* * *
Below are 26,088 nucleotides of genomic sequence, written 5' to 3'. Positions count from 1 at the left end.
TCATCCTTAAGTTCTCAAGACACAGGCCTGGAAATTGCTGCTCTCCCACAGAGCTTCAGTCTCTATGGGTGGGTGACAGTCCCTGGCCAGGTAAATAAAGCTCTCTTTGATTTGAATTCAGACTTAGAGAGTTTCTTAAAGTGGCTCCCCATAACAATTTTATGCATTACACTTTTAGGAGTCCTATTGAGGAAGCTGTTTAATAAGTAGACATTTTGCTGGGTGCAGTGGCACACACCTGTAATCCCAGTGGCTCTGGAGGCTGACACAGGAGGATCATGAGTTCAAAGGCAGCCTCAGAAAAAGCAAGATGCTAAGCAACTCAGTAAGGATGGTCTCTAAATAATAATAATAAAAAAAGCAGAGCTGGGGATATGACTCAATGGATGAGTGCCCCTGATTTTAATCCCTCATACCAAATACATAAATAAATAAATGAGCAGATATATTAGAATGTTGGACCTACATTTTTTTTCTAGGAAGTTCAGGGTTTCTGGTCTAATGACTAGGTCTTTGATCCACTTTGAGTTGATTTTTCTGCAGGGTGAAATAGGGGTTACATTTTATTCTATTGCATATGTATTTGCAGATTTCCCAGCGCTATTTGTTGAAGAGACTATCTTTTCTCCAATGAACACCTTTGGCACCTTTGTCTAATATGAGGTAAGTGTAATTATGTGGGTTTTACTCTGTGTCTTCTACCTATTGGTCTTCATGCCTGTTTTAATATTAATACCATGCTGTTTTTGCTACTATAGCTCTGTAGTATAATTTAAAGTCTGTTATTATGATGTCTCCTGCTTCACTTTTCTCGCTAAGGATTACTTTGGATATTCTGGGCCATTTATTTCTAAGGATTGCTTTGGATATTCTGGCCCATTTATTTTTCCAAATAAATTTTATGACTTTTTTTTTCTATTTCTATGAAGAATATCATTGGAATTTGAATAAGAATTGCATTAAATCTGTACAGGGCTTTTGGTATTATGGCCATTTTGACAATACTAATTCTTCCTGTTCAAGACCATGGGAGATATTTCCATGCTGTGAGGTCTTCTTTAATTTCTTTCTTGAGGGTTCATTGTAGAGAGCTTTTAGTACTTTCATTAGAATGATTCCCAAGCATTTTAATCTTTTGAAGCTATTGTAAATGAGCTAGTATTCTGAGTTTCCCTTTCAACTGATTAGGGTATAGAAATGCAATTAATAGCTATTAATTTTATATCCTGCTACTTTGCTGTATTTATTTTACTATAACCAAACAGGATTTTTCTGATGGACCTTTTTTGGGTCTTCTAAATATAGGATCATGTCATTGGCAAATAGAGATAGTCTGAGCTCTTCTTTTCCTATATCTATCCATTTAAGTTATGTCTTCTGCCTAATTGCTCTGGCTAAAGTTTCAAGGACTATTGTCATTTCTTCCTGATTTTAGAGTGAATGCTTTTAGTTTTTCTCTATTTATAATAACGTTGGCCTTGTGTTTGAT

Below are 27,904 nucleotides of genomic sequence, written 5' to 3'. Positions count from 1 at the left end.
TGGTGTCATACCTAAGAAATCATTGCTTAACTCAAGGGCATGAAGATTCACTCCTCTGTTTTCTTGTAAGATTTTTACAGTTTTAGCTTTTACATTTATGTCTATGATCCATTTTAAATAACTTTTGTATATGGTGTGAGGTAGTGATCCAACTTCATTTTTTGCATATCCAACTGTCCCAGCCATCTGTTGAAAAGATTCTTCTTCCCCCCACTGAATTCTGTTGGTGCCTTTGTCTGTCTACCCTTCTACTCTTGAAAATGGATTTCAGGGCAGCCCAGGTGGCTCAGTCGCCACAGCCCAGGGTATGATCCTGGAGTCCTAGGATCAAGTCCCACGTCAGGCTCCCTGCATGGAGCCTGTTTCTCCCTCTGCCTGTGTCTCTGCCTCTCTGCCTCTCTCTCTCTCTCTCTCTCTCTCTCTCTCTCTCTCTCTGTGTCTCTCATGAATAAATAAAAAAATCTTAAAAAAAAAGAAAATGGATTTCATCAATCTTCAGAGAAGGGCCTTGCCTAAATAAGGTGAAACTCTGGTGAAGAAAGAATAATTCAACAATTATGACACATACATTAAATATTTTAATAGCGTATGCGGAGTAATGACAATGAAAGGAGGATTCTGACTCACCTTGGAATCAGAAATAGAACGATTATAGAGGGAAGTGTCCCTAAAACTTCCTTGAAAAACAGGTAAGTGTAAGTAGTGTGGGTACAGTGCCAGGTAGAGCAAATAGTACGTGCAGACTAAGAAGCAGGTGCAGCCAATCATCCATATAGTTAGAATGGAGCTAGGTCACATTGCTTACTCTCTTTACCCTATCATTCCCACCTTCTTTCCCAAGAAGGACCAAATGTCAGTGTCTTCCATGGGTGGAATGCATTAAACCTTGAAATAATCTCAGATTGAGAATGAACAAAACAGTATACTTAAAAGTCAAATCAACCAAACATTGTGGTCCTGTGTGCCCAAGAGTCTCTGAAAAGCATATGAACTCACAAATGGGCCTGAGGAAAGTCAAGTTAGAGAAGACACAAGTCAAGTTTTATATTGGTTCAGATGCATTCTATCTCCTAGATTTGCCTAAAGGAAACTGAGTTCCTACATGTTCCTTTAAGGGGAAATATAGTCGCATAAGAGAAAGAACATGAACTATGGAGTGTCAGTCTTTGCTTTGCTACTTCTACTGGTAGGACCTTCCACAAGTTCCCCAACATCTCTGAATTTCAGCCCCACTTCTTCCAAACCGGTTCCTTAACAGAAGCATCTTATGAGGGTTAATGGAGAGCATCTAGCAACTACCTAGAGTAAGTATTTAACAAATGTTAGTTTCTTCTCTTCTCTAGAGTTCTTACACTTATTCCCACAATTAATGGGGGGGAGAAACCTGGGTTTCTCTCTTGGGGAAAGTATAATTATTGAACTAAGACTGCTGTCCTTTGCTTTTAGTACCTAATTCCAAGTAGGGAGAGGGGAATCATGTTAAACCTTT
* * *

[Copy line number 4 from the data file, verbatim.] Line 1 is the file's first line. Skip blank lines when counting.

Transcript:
TGGTGTCATACCTAAGAAATCATTGCTTAACTCAAGGGCATGAAGATTCACTCCTCTGTTTTCTTGTAAGATTTTTACAGTTTTAGCTTTTACATTTATGTCTATGATCCATTTTAAATAACTTTTGTATATGGTGTGAGGTAGTGATCCAACTTCATTTTTTGCATATCCAACTGTCCCAGCCATCTGTTGAAAAGATTCTTCTTCCCCCCACTGAATTCTGTTGGTGCCTTTGTCTGTCTACCCTTCTACTCTTGAAAATGGATTTCAGGGCAGCCCAGGTGGCTCAGTCGCCACAGCCCAGGGTATGATCCTGGAGTCCTAGGATCAAGTCCCACGTCAGGCTCCCTGCATGGAGCCTGTTTCTCCCTCTGCCTGTGTCTCTGCCTCTCTGCCTCTCTCTCTCTCTCTCTCTCTCTCTCTCTCTCTCTCTCTGTGTCTCTCATGAATAAATAAAAAAATCTTAAAAAAAAAGAAAATGGATTTCATCAATCTTCAGAGAAGGGCCTTGCCTAAATAAGGTGAAACTCTGGTGAAGAAAGAATAATTCAACAATTATGACACATACATTAAATATTTTAATAGCGTATGCGGAGTAATGACAATGAAAGGAGGATTCTGACTCACCTTGGAATCAGAAATAGAACGATTATAGAGGGAAGTGTCCCTAAAACTTCCTTGAAAAACAGGTAAGTGTAAGTAGTGTGGGTACAGTGCCAGGTAGAGCAAATAGTACGTGCAGACTAAGAAGCAGGTGCAGCCAATCATCCATATAGTTAGAATGGAGCTAGGTCACATTGCTTACTCTCTTTACCCTATCATTCCCACCTTCTTTCCCAAGAAGGACCAAATGTCAGTGTCTTCCATGGGTGGAATGCATTAAACCTTGAAATAATCTCAGATTGAGAATGAACAAAACAGTATACTTAAAAGTCAAATCAACCAAACATTGTGGTCCTGTGTGCCCAAGAGTCTCTGAAAAGCATATGAACTCACAAATGGGCCTGAGGAAAGTCAAGTTAGAGAAGACACAAGTCAAGTTTTATATTGGTTCAGATGCATTCTATCTCCTAGATTTGCCTAAAGGAAACTGAGTTCCTACATGTTCCTTTAAGGGGAAATATAGTCGCATAAGAGAAAGAACATGAACTATGGAGTGTCAGTCTTTGCTTTGCTACTTCTACTGGTAGGACCTTCCACAAGTTCCCCAACATCTCTGAATTTCAGCCCCACTTCTTCCAAACCGGTTCCTTAACAGAAGCATCTTATGAGGGTTAATGGAGAGCATCTAGCAACTACCTAGAGTAAGTATTTAACAAATGTTAGTTTCTTCTCTTCTCTAGAGTTCTTACACTTATTCCCACAATTAATGGGGGGGAGAAACCTGGGTTTCTCTCTTGGGGAAAGTATAATTATTGAACTAAGACTGCTGTCCTTTGCTTTTAGTACCTAATTCCAAGTAGGGAGAGGGGAATCATGTTAAACCTTT